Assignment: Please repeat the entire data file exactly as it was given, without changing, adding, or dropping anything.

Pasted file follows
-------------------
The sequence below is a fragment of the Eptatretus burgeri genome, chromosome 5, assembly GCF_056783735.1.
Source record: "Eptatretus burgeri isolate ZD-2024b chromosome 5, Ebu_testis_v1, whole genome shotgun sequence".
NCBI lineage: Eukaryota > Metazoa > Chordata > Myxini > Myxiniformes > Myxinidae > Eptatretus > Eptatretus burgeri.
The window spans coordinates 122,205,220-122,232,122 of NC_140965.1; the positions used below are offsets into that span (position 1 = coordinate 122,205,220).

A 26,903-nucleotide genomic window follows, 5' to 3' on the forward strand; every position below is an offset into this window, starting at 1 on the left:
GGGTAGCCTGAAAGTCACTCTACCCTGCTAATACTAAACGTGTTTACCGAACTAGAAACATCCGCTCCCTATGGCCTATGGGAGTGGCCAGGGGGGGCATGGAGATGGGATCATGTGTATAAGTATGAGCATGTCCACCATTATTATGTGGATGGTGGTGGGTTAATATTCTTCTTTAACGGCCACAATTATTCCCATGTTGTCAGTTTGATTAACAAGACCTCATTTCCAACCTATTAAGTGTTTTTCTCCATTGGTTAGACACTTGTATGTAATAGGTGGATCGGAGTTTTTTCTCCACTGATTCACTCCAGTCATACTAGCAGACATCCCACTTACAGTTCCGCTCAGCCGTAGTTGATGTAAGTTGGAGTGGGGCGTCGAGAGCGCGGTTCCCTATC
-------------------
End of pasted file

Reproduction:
The sequence below is a fragment of the Eptatretus burgeri genome, chromosome 5, assembly GCF_056783735.1.
Source record: "Eptatretus burgeri isolate ZD-2024b chromosome 5, Ebu_testis_v1, whole genome shotgun sequence".
NCBI lineage: Eukaryota > Metazoa > Chordata > Myxini > Myxiniformes > Myxinidae > Eptatretus > Eptatretus burgeri.
The window spans coordinates 122,205,220-122,232,122 of NC_140965.1; the positions used below are offsets into that span (position 1 = coordinate 122,205,220).

A 26,903-nucleotide genomic window follows, 5' to 3' on the forward strand; every position below is an offset into this window, starting at 1 on the left:
GGGTAGCCTGAAAGTCACTCTACCCTGCTAATACTAAACGTGTTTACCGAACTAGAAACATCCGCTCCCTATGGCCTATGGGAGTGGCCAGGGGGGGCATGGAGATGGGATCATGTGTATAAGTATGAGCATGTCCACCATTATTATGTGGATGGTGGTGGGTTAATATTCTTCTTTAACGGCCACAATTATTCCCATGTTGTCAGTTTGATTAACAAGACCTCATTTCCAACCTATTAAGTGTTTTTCTCCATTGGTTAGACACTTGTATGTAATAGGTGGATCGGAGTTTTTTCTCCACTGATTCACTCCAGTCATACTAGCAGACATCCCACTTACAGTTCCGCTCAGCCGTAGTTGATGTAAGTTGGAGTGGGGCGTCGAGAGCGCGGTTCCCTATC